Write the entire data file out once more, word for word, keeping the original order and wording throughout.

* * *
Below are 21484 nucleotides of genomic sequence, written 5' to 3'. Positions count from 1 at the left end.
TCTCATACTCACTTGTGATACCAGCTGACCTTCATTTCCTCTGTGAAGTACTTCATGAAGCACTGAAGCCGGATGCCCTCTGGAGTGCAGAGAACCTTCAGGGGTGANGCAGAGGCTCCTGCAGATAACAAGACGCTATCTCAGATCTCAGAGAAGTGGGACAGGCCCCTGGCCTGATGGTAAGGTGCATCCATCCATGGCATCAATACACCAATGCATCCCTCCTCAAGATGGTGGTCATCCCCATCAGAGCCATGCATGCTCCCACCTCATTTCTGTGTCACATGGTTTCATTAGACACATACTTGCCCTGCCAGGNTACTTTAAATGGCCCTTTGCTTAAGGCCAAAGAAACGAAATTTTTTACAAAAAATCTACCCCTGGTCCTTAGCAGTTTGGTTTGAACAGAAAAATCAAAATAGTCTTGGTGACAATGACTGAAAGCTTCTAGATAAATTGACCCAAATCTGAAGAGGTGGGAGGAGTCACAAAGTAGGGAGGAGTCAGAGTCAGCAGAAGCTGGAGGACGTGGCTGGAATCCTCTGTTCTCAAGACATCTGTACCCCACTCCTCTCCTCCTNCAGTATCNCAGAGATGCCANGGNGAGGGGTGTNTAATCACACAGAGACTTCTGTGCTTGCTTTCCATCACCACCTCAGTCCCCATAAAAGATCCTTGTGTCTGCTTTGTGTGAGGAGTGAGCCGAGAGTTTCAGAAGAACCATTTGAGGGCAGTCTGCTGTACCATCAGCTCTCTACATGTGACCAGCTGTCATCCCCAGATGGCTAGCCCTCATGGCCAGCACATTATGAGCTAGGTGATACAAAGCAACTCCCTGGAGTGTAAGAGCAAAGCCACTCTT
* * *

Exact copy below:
Below are 21484 nucleotides of genomic sequence, written 5' to 3'. Positions count from 1 at the left end.
TCTCATACTCACTTGTGATACCAGCTGACCTTCATTTCCTCTGTGAAGTACTTCATGAAGCACTGAAGCCGGATGCCCTCTGGAGTGCAGAGAACCTTCAGGGGTGANGCAGAGGCTCCTGCAGATAACAAGACGCTATCTCAGATCTCAGAGAAGTGGGACAGGCCCCTGGCCTGATGGTAAGGTGCATCCATCCATGGCATCAATACACCAATGCATCCCTCCTCAAGATGGTGGTCATCCCCATCAGAGCCATGCATGCTCCCACCTCATTTCTGTGTCACATGGTTTCATTAGACACATACTTGCCCTGCCAGGNTACTTTAAATGGCCCTTTGCTTAAGGCCAAAGAAACGAAATTTTTTACAAAAAATCTACCCCTGGTCCTTAGCAGTTTGGTTTGAACAGAAAAATCAAAATAGTCTTGGTGACAATGACTGAAAGCTTCTAGATAAATTGACCCAAATCTGAAGAGGTGGGAGGAGTCACAAAGTAGGGAGGAGTCAGAGTCAGCAGAAGCTGGAGGACGTGGCTGGAATCCTCTGTTCTCAAGACATCTGTACCCCACTCCTCTCCTCCTNCAGTATCNCAGAGATGCCANGGNGAGGGGTGTNTAATCACACAGAGACTTCTGTGCTTGCTTTCCATCACCACCTCAGTCCCCATAAAAGATCCTTGTGTCTGCTTTGTGTGAGGAGTGAGCCGAGAGTTTCAGAAGAACCATTTGAGGGCAGTCTGCTGTACCATCAGCTCTCTACATGTGACCAGCTGTCATCCCCAGATGGCTAGCCCTCATGGCCAGCACATTATGAGCTAGGTGATACAAAGCAACTCCCTGGAGTGTAAGAGCAAAGCCACTCTT